The main Indian political parties have reached consensus on the land acquisition bill. This is a key land reform that has proved to be the single biggest stumbling block in improving infrastructure in India. The bill is expected to be tabled in Parliament during the current Budget session which ends on May 10. The proposed rules will replace The Land Acquisition Act of 1894, introduced under British colonial rule and adopted by the Indian Government after independence in 1947. The Act allowed the British Government to forcibly purchase land from owners for "public good" for certain projects (eg roads, canals and other public purposes) with compensation worked out by the Government. However, under democratic rule in independent India small landowners have protested, often violently, against what they felt was unfair compensation. Also, with high fiscal deficits run over the last many years, which has not left enough funds for the Government, the Government has pushed for the PPP model to fund infrastructure projects. If passed, under the new law developers will have to pay four times the market price of land in rural areas and twice the market price in urban areas. And, also provide displaced persons with jobs and homes. Many private companies have said that the project costs will rise substantially, sometimes making it unviable depending on the returns required by capital providers. But finally clarity of rules will remove the single biggest hurdle for infrastructure.
Eoin Treacy's view Prime Minister Singh's success in pushing
through reform of the financial sector, fuel subsidies and liberalisation of
the retail sector last September were welcomed by the market. In fact since
the general perception over the last few years has been that India was incapable
of breaking the paralysis in policy making, these reforms have been a catalyst
for increased investor interest.
China has long been lauded for its efficiency in developing infrastructure and has now embarked on a major initiative to bolster the consumer segment of its economy. India on the other hand has long benefited from a vibrant consumer base but has lagged with infrastructure development. While the payments to property owners may be exaggerated by inflation, the agreement on land purchases represents another step forward in improving India's provision of vital infrastructure to foster economic development.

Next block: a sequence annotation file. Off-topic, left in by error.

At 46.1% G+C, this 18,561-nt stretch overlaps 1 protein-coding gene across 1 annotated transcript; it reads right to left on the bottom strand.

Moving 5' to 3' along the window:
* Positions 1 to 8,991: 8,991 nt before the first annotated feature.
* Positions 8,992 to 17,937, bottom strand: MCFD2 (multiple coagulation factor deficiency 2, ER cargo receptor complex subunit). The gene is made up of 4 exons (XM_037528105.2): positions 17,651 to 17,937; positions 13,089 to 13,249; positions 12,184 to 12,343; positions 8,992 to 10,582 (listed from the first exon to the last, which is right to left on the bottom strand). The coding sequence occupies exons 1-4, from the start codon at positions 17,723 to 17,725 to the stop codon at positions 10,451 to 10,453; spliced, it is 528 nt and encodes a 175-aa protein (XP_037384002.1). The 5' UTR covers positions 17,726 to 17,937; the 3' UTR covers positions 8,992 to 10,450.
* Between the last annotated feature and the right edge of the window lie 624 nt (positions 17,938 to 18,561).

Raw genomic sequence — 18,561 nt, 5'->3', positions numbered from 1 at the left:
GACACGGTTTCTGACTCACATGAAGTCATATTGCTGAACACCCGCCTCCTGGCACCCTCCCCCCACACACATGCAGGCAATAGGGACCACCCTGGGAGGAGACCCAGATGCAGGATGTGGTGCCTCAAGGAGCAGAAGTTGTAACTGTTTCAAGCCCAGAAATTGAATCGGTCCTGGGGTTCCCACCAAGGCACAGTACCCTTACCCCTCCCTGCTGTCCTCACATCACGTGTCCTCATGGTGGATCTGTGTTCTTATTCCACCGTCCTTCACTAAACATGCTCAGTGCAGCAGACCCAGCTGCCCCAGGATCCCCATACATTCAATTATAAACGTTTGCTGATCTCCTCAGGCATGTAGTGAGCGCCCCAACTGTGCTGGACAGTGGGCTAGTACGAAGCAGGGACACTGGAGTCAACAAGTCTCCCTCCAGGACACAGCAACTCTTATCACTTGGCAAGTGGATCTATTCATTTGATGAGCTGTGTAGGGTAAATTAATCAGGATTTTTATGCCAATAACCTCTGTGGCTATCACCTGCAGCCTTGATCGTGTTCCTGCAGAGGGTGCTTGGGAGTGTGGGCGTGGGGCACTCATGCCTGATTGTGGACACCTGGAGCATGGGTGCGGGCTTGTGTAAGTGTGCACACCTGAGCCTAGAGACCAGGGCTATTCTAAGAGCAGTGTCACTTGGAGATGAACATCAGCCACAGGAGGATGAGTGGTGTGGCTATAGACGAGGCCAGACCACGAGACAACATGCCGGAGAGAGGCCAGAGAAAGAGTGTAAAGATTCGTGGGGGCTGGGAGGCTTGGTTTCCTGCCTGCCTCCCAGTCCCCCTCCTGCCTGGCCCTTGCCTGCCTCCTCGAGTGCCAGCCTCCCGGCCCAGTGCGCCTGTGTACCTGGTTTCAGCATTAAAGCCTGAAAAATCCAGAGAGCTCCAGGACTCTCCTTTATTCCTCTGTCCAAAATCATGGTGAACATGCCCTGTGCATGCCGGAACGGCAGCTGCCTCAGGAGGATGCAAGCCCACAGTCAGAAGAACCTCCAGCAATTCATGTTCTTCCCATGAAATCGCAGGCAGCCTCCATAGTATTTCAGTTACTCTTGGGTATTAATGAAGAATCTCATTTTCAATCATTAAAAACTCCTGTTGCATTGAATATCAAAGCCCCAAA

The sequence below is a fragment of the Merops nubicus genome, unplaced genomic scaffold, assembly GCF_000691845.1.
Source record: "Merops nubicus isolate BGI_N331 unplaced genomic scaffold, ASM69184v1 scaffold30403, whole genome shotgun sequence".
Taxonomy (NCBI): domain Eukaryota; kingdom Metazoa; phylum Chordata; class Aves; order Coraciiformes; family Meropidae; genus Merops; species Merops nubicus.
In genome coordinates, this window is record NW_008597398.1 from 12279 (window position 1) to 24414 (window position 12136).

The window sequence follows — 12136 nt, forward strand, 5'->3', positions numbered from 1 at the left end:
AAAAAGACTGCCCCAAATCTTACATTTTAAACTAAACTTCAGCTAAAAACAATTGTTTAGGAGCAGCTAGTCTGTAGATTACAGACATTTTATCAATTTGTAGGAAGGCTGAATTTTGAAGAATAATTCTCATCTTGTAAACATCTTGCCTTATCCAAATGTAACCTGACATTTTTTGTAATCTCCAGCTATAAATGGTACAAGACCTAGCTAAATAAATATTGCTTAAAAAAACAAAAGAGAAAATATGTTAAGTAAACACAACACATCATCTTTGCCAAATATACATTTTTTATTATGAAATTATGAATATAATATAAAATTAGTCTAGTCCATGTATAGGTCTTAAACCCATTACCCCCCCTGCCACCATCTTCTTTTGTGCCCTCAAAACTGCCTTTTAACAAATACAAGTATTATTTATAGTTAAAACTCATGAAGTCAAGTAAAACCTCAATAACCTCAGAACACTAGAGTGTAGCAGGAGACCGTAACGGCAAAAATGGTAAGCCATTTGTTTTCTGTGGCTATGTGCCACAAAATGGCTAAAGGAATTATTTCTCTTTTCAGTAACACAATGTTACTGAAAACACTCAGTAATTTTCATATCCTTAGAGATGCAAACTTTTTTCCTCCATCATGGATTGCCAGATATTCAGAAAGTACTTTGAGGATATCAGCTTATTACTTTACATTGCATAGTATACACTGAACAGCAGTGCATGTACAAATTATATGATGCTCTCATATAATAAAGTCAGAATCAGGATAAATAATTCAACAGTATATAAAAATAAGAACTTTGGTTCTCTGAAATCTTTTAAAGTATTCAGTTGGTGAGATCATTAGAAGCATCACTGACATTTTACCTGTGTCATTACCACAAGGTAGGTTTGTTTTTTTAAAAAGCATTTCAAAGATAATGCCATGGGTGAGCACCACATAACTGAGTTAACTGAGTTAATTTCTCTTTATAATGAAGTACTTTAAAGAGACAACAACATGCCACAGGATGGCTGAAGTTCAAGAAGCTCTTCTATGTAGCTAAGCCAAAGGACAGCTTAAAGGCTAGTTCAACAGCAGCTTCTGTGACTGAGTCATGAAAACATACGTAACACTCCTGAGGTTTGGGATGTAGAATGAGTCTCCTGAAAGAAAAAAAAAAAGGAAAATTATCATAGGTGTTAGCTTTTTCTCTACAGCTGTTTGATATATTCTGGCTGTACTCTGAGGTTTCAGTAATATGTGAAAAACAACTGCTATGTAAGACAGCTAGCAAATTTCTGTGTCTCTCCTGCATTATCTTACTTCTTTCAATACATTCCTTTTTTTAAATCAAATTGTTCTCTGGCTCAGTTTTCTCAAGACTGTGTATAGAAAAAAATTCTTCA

One measure of the health of the infrastructure sector is the performance of cement stocks. If the pace of development increases demand for cement should improve. It is therefore noteworthy that such a high degree of commonality is evident in Indian cement companies. Associated Cement, Ambuja Cements and Ultratech Cement have all held progressions of higher reaction lows since late 2008 and most recently found support three weeks ago. Sustained moves below this month's lows would be required to begin to question medium-term upside potential. (Also see Comment of the Day on March 19th 2012).
The Bombay Banks Index has held a progression of higher reaction lows since early 2012 and rallied particularly impressively over the last three weeks. It is now somewhat overbought in the very short-term as its tests its all-time highs near the psychological 15,000 and potential for some consolidation has increased.